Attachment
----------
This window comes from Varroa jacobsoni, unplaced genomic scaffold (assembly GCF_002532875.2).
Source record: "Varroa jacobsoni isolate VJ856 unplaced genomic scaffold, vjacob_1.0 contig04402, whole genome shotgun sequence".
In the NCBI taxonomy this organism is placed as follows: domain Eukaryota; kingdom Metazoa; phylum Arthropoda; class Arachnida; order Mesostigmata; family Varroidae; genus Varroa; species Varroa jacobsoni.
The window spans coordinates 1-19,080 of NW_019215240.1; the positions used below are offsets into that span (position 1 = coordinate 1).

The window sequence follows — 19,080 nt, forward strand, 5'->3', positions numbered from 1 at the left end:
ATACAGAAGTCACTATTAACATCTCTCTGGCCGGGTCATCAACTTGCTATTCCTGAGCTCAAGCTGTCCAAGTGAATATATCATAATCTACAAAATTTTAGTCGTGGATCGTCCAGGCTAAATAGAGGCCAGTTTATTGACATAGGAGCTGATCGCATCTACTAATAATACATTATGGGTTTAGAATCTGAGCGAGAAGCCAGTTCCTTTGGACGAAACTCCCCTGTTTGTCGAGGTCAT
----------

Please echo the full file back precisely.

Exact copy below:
This window comes from Varroa jacobsoni, unplaced genomic scaffold (assembly GCF_002532875.2).
Source record: "Varroa jacobsoni isolate VJ856 unplaced genomic scaffold, vjacob_1.0 contig04402, whole genome shotgun sequence".
In the NCBI taxonomy this organism is placed as follows: domain Eukaryota; kingdom Metazoa; phylum Arthropoda; class Arachnida; order Mesostigmata; family Varroidae; genus Varroa; species Varroa jacobsoni.
The window spans coordinates 1-19,080 of NW_019215240.1; the positions used below are offsets into that span (position 1 = coordinate 1).

The window sequence follows — 19,080 nt, forward strand, 5'->3', positions numbered from 1 at the left end:
ATACAGAAGTCACTATTAACATCTCTCTGGCCGGGTCATCAACTTGCTATTCCTGAGCTCAAGCTGTCCAAGTGAATATATCATAATCTACAAAATTTTAGTCGTGGATCGTCCAGGCTAAATAGAGGCCAGTTTATTGACATAGGAGCTGATCGCATCTACTAATAATACATTATGGGTTTAGAATCTGAGCGAGAAGCCAGTTCCTTTGGACGAAACTCCCCTGTTTGTCGAGGTCAT